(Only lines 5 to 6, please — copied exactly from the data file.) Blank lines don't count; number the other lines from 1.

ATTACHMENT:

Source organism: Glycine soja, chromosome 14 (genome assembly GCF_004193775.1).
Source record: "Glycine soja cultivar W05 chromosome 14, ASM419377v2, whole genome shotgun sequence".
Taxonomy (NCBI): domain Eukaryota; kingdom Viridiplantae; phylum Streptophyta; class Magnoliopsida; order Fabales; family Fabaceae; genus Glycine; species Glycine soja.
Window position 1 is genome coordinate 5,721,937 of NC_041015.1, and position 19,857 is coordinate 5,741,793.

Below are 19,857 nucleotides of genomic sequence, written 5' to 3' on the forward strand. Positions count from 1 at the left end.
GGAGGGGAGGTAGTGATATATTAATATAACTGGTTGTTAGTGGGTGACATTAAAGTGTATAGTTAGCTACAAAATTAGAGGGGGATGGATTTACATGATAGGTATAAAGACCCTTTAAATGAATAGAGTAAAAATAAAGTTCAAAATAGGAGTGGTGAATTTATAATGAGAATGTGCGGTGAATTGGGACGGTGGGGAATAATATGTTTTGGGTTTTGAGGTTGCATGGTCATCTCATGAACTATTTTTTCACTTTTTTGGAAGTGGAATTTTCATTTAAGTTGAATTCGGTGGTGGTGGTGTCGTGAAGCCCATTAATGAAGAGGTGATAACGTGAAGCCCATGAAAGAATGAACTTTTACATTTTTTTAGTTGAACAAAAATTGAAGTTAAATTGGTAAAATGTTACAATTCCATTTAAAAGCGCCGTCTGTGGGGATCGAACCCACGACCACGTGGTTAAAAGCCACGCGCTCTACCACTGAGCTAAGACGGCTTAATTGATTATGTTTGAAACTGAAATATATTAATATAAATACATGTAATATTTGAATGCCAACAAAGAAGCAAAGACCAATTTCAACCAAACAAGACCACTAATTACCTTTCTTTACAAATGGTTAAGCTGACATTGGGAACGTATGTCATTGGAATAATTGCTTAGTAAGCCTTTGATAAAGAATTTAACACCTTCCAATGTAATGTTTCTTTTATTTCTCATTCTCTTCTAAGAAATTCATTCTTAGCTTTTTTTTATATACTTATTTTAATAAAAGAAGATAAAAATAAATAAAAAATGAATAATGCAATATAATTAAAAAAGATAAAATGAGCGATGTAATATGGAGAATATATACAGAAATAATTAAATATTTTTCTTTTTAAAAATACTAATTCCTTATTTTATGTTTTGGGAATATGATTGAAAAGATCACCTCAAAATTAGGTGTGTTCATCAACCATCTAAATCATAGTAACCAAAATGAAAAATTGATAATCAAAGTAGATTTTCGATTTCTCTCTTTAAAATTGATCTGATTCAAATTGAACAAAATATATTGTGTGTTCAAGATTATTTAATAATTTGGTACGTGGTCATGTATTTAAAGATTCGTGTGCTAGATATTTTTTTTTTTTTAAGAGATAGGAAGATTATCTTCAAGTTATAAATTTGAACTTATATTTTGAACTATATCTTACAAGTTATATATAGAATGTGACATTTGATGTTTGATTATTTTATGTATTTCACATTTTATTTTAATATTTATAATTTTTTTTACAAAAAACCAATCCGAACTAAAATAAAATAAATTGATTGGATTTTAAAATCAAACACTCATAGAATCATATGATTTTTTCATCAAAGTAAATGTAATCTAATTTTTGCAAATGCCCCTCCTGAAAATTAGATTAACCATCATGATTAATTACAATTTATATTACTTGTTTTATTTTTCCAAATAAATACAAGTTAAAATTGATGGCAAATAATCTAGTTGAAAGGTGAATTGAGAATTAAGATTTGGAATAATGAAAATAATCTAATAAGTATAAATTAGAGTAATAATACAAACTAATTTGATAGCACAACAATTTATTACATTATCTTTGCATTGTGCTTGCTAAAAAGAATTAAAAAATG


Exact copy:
Below are 19,857 nucleotides of genomic sequence, written 5' to 3' on the forward strand. Positions count from 1 at the left end.
GGAGGGGAGGTAGTGATATATTAATATAACTGGTTGTTAGTGGGTGACATTAAAGTGTATAGTTAGCTACAAAATTAGAGGGGGATGGATTTACATGATAGGTATAAAGACCCTTTAAATGAATAGAGTAAAAATAAAGTTCAAAATAGGAGTGGTGAATTTATAATGAGAATGTGCGGTGAATTGGGACGGTGGGGAATAATATGTTTTGGGTTTTGAGGTTGCATGGTCATCTCATGAACTATTTTTTCACTTTTTTGGAAGTGGAATTTTCATTTAAGTTGAATTCGGTGGTGGTGGTGTCGTGAAGCCCATTAATGAAGAGGTGATAACGTGAAGCCCATGAAAGAATGAACTTTTACATTTTTTTAGTTGAACAAAAATTGAAGTTAAATTGGTAAAATGTTACAATTCCATTTAAAAGCGCCGTCTGTGGGGATCGAACCCACGACCACGTGGTTAAAAGCCACGCGCTCTACCACTGAGCTAAGACGGCTTAATTGATTATGTTTGAAACTGAAATATATTAATATAAATACATGTAATATTTGAATGCCAACAAAGAAGCAAAGACCAATTTCAACCAAACAAGACCACTAATTACCTTTCTTTACAAATGGTTAAGCTGACATTGGGAACGTATGTCATTGGAATAATTGCTTAGTAAGCCTTTGATAAAGAATTTAACACCTTCCAATGTAATGTTTCTTTTATTTCTCATTCTCTTCTAAGAAATTCATTCTTAGCTTTTTTTTATATACTTATTTTAATAAAAGAAGATAAAAATAAATAAAAAATGAATAATGCAATATAATTAAAAAAGATAAAATGAGCGATGTAATATGGAGAATATATACAGAAATAATTAAATATTTTTCTTTTTAAAAATACTAATTCCTTATTTTATGTTTTGGGAATATGATTGAAAAGATCACCTCAAAATTAGGTGTGTTCATCAACCATCTAAATCATAGTAACCAAAATGAAAAATTGATAATCAAAGTAGATTTTCGATTTCTCTCTTTAAAATTGATCTGATTCAAATTGAACAAAATATATTGTGTGTTCAAGATTATTTAATAATTTGGTACGTGGTCATGTATTTAAAGATTCGTGTGCTAGATATTTTTTTTTTTTTAAGAGATAGGAAGATTATCTTCAAGTTATAAATTTGAACTTATATTTTGAACTATATCTTACAAGTTATATATAGAATGTGACATTTGATGTTTGATTATTTTATGTATTTCACATTTTATTTTAATATTTATAATTTTTTTTACAAAAAACCAATCCGAACTAAAATAAAATAAATTGATTGGATTTTAAAATCAAACACTCATAGAATCATATGATTTTTTCATCAAAGTAAATGTAATCTAATTTTTGCAAATGCCCCTCCTGAAAATTAGATTAACCATCATGATTAATTACAATTTATATTACTTGTTTTATTTTTCCAAATAAATACAAGTTAAAATTGATGGCAAATAATCTAGTTGAAAGGTGAATTGAGAATTAAGATTTGGAATAATGAAAATAATCTAATAAGTATAAATTAGAGTAATAATACAAACTAATTTGATAGCACAACAATTTATTACATTATCTTTGCATTGTGCTTGCTAAAAAGAATTAAAAAATG